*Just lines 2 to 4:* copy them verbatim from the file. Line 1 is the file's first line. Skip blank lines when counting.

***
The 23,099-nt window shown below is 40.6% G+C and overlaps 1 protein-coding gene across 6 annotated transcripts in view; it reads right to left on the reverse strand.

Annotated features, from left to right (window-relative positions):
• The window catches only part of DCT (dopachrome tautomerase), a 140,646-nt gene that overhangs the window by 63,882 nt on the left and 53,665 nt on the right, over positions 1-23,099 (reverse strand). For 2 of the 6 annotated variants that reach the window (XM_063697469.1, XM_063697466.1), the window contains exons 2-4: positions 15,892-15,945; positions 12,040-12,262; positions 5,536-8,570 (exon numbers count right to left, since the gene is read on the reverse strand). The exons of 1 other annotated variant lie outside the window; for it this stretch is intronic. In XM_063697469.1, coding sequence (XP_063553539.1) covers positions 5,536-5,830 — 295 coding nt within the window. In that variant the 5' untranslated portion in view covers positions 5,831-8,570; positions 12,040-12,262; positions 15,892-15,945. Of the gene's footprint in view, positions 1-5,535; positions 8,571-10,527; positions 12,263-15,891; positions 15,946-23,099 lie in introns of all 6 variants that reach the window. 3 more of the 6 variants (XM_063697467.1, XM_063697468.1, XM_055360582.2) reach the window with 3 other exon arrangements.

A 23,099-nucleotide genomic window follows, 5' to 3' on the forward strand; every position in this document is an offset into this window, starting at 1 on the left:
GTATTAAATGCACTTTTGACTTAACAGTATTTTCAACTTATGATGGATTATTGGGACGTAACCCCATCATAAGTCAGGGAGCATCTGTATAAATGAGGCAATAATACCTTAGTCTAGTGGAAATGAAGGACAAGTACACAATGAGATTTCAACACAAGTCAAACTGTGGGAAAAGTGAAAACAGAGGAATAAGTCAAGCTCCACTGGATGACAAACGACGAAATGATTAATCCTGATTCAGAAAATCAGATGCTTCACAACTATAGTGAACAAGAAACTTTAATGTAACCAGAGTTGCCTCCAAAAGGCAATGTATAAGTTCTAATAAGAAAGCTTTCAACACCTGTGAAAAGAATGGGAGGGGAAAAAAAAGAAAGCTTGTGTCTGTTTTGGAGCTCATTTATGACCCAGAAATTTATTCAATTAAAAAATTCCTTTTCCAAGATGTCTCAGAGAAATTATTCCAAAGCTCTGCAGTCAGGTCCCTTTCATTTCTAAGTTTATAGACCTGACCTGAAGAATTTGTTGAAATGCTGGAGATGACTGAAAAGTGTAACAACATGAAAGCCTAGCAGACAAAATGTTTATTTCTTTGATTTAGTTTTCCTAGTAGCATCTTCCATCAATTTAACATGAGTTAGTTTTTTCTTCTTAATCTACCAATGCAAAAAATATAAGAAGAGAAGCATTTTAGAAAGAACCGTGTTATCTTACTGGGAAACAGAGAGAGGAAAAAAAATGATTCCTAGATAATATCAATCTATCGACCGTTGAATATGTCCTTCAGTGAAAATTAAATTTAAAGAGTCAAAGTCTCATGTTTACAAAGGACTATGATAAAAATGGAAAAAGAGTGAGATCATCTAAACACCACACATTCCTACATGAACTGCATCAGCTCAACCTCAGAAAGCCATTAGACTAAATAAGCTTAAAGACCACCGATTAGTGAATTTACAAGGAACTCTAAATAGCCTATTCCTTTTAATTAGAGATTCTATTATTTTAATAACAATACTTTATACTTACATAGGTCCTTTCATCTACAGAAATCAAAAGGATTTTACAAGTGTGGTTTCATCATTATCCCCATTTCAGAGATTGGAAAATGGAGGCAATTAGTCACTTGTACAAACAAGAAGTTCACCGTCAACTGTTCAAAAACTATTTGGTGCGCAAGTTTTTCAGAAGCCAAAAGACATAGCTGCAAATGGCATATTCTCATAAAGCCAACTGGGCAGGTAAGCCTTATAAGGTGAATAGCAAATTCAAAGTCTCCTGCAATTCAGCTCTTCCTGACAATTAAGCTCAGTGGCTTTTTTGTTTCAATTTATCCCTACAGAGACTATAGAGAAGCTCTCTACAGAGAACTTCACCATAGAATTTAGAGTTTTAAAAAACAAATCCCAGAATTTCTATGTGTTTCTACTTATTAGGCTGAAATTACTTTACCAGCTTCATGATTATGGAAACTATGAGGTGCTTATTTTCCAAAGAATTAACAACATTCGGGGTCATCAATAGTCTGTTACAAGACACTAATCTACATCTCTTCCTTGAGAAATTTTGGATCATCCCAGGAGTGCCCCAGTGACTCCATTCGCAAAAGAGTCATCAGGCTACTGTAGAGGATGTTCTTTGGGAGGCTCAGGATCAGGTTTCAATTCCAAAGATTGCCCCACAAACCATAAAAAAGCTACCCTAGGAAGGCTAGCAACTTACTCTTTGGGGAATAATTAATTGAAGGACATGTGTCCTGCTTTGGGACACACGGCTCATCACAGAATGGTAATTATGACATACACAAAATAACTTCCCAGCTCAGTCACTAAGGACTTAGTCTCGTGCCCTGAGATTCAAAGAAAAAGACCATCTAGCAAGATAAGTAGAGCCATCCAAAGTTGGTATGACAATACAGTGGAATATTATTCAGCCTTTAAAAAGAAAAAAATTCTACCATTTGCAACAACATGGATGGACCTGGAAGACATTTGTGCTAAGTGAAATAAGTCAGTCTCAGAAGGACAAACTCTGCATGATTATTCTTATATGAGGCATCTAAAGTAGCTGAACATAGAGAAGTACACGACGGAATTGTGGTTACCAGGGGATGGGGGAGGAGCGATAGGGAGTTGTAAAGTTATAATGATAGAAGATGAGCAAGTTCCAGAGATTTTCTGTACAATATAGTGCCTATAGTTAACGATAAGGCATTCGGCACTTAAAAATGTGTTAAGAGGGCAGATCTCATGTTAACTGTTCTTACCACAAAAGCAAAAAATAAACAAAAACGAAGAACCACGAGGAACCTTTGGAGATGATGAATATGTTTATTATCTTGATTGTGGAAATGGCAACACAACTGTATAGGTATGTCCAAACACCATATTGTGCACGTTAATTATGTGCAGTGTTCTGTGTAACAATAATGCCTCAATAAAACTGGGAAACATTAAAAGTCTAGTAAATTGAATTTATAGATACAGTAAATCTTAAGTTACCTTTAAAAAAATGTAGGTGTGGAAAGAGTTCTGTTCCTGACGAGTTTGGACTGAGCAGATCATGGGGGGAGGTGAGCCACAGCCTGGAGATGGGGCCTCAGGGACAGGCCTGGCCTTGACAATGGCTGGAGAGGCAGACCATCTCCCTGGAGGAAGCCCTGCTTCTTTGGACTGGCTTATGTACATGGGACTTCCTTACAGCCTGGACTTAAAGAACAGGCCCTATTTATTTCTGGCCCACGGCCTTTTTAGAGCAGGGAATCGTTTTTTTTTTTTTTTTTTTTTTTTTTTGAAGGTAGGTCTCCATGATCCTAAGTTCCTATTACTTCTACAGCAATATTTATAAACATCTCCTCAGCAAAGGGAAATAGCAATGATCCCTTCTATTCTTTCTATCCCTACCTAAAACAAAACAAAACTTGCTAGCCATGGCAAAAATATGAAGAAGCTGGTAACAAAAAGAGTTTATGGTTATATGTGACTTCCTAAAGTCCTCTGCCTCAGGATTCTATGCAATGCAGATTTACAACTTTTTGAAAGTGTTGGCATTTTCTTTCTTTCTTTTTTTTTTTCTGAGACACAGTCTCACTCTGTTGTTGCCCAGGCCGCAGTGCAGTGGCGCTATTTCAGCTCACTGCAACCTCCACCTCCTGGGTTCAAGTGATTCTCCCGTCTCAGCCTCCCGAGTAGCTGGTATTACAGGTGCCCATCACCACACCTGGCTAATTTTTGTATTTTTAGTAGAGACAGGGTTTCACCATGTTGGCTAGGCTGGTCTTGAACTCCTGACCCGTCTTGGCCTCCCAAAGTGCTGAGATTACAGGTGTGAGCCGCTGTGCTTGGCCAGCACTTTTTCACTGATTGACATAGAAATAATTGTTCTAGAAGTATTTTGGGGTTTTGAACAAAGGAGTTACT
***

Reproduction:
Annotated features, from left to right (window-relative positions):
• The window catches only part of DCT (dopachrome tautomerase), a 140,646-nt gene that overhangs the window by 63,882 nt on the left and 53,665 nt on the right, over positions 1-23,099 (reverse strand). For 2 of the 6 annotated variants that reach the window (XM_063697469.1, XM_063697466.1), the window contains exons 2-4: positions 15,892-15,945; positions 12,040-12,262; positions 5,536-8,570 (exon numbers count right to left, since the gene is read on the reverse strand). The exons of 1 other annotated variant lie outside the window; for it this stretch is intronic. In XM_063697469.1, coding sequence (XP_063553539.1) covers positions 5,536-5,830 — 295 coding nt within the window. In that variant the 5' untranslated portion in view covers positions 5,831-8,570; positions 12,040-12,262; positions 15,892-15,945. Of the gene's footprint in view, positions 1-5,535; positions 8,571-10,527; positions 12,263-15,891; positions 15,946-23,099 lie in introns of all 6 variants that reach the window. 3 more of the 6 variants (XM_063697467.1, XM_063697468.1, XM_055360582.2) reach the window with 3 other exon arrangements.

A 23,099-nucleotide genomic window follows, 5' to 3' on the forward strand; every position in this document is an offset into this window, starting at 1 on the left: